Still no probate judge appointed
Pike County residents may think it’s just an April Fools’ joke if they walk in to find closed doors to the Probate Office Wednesday.
But doors will likely stay that way until Alabama Gov. Bob Riley appoints someone to take the place of the now retired Judge Bill Stone.
“From a practical standpoint, if the governor fails to appoint a probate judge, I don’t see how the staff is going to be able to conduct business because every transaction is made in the name of an elected official,” Stone said.
And so conducting public business is something Chief Clerk Donna Fannin, who also retired Tuesday, said the probate office will likely not do.
“I told the people to come to work and do business behind the scene, so we’ll just have to wait and see,” Fannin said. “We can’t do transactions to the public until we have an official.”
Todd Stacy, press secretary for the governor’s office, said Riley has completed six interviews, but is still taking the decision under consideration, as of 5 p.m. Tuesday.
“Governor Riley understands the importance of this probate judgeship, and he’s doing everything he can to make sure the vacancy is filled in a timely manner,” Stacy said. “He wants to make sure he appoints the best person for the job.”
Stone said the serving chief clerk may be asked to step in to serve in the time lapsed between a retirement and a new appointment, but since Fannin has also retired, what happens in the probate office remains to be seen.
At his request, Stone said he will receive an audit from examiners, and whoever serves next will receive a different audit, as well. How many times the probate office is audited depend on how long it takes to appoint a new official.
“I have requested one myself and have talked to examiners, who have promised to come in as quickly as possible, and who steps in will be audited individually,” Stone said. “If someone comes in as an interim, they would be audited separate from whoever is appointed the next judge. I hope that will be one in the same.”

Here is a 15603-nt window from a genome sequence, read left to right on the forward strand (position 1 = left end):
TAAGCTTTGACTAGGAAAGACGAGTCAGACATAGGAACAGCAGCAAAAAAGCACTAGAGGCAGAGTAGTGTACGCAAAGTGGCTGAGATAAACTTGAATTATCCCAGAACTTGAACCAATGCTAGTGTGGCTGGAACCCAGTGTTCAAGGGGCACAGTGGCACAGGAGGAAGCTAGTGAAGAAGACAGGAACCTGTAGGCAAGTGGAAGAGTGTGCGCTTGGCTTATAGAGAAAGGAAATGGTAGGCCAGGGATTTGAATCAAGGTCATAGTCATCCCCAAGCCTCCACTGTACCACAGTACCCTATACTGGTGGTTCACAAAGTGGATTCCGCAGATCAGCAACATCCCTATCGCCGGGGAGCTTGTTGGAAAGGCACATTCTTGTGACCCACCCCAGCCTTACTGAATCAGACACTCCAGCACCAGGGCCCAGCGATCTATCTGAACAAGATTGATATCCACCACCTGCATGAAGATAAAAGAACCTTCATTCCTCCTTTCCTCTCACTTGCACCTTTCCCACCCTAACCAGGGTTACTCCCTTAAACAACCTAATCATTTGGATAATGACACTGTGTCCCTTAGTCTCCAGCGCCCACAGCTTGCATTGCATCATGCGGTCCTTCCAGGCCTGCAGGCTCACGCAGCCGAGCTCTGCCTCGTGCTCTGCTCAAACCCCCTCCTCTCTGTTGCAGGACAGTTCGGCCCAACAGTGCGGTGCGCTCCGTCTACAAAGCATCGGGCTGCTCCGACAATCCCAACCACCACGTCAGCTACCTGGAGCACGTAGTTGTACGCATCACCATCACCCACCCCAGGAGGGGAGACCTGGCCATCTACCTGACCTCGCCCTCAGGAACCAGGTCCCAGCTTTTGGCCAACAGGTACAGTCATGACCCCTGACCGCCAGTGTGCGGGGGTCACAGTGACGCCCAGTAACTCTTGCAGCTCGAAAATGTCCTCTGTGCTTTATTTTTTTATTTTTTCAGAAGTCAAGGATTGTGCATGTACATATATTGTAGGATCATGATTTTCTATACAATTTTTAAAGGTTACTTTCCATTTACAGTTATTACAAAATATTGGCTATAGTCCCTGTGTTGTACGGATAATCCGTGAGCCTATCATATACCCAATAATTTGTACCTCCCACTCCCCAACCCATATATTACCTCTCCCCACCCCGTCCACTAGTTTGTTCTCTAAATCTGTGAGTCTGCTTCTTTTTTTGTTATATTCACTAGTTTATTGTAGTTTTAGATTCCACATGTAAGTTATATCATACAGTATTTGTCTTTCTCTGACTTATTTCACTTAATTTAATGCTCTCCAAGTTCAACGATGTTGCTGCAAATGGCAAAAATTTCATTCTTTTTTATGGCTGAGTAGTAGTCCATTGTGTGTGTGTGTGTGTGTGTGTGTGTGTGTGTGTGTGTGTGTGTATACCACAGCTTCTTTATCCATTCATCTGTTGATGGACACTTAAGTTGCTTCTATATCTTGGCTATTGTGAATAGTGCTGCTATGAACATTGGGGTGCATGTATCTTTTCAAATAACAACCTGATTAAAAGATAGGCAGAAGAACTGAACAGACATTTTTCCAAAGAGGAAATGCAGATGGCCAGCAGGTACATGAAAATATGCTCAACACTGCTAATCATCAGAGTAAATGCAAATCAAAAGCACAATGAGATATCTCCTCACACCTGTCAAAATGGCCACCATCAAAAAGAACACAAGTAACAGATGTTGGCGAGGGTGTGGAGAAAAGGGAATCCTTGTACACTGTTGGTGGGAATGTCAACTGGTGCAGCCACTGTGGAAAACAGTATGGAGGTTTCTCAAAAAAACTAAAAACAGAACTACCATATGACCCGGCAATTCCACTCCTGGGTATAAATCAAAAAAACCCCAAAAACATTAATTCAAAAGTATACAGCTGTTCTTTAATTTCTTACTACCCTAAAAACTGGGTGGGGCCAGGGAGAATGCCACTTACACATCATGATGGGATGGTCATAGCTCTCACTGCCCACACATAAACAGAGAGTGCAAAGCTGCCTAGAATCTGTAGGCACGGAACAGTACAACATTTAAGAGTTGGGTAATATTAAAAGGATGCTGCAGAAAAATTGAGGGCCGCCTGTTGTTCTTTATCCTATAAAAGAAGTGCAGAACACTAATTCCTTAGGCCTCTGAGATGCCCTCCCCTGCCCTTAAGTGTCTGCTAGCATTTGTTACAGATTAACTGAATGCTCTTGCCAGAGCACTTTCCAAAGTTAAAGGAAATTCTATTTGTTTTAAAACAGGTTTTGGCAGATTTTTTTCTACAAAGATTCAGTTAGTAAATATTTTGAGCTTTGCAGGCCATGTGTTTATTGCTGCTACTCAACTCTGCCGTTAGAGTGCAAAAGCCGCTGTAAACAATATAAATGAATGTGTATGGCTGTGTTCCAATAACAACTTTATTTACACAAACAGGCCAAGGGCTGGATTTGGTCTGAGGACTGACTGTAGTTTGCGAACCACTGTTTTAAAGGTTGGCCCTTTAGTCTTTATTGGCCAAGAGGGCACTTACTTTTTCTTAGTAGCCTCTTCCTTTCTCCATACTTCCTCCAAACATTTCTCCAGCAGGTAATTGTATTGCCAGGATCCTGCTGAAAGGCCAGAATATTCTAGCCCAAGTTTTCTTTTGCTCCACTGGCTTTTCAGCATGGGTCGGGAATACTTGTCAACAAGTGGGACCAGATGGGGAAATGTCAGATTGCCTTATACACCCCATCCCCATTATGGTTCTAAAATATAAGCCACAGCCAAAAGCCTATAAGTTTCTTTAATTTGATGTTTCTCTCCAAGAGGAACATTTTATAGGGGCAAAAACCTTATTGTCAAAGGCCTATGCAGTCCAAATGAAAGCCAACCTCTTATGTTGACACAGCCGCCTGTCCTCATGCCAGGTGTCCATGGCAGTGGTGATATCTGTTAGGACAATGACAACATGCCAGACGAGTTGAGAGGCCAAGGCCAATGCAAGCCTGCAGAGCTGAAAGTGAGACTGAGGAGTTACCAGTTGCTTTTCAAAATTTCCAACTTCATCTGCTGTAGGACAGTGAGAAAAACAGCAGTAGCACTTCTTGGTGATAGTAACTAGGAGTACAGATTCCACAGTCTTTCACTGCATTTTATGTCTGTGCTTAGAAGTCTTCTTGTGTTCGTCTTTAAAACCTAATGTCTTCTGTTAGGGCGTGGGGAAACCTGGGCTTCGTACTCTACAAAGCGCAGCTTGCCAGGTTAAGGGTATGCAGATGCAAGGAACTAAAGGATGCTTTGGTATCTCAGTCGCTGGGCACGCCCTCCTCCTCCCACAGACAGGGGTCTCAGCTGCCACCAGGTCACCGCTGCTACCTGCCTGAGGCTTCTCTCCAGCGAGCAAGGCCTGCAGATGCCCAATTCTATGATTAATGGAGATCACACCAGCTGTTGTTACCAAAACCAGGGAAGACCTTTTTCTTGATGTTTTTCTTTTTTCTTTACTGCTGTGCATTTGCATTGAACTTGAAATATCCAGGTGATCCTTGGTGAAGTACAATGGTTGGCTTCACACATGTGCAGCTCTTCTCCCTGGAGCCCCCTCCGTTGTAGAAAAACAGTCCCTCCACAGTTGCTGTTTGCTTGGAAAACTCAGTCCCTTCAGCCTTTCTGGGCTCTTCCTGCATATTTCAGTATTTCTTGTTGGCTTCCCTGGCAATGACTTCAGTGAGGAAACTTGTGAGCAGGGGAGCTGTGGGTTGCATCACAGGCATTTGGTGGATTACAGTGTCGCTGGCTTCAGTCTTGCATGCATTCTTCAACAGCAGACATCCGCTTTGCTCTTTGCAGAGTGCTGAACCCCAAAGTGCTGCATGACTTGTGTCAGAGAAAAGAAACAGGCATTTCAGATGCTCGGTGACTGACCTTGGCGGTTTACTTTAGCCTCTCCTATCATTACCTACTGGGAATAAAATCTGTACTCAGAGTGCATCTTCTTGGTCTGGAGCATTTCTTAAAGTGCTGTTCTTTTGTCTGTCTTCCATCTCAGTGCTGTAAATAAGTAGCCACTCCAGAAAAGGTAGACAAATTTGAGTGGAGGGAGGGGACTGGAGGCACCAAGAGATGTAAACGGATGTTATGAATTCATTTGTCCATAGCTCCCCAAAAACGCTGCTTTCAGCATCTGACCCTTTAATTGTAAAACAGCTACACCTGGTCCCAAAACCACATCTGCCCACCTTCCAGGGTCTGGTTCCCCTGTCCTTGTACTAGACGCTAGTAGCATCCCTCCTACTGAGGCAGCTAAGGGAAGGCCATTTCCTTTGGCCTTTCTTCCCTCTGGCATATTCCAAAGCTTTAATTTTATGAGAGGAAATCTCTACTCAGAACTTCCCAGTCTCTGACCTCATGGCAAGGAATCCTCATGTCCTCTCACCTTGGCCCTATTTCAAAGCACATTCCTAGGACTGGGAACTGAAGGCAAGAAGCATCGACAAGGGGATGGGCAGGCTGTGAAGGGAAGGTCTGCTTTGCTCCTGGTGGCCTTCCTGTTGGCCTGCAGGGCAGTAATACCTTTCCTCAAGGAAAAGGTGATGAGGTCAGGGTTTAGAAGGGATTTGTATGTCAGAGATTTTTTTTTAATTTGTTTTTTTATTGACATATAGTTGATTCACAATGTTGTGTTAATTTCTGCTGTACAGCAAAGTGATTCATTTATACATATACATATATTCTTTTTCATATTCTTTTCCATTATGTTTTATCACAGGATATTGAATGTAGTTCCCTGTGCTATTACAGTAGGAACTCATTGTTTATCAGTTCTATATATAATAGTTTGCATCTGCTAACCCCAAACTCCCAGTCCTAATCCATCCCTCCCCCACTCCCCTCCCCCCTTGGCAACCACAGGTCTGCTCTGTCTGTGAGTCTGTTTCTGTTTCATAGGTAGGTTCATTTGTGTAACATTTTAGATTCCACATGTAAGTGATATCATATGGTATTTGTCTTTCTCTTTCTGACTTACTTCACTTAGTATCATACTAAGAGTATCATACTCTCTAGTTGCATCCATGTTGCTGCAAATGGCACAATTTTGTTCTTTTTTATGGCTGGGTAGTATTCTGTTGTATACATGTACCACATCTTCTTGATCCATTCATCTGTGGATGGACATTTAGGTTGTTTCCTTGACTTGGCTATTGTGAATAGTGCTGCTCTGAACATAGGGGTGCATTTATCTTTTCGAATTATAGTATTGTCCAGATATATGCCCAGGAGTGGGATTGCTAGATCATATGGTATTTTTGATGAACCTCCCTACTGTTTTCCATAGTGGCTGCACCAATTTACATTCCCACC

Stone stepped down Tuesday after 35 years of public service, 14 of which were served as probate judge.
Now, after involvement in more than 40 elections and endless hours spent in probate court, receiving legal documents and overseeing tags, titles and ad valorem taxes, Stone said he is ready for some time of his own.
“I’m now at retirement age, and after having worked since the age of 14, I’m really looking forward to some personal time,” Stone said. “In the short term, I plan to renovate some houses I have, and the long term will speak for itself.”
Fannin, who has served as clerk since Stone became probate judge in 1995, said she has been planning retirement and decided to leave officially since Stone was, as well.
“I had told him I was going to leave, but I said I would not leave until I knew everything was OK for him,” Fannin said. “It’s been a lot of responsibility, but I’ve taken it seriously, and I hope I’ve served well.”
Stacy said there is no exact timeline on when Riley will make his appointment.
Several locally who have announced they’ve put their names in the hat are Don Dickert, Angela Johnson, Neal Armstrong, Matt Baker, Clif Hastings and Bill Key. Wes Allen, who works in athletics at Troy University, expressed interest but never said officially whether he was seeking the position.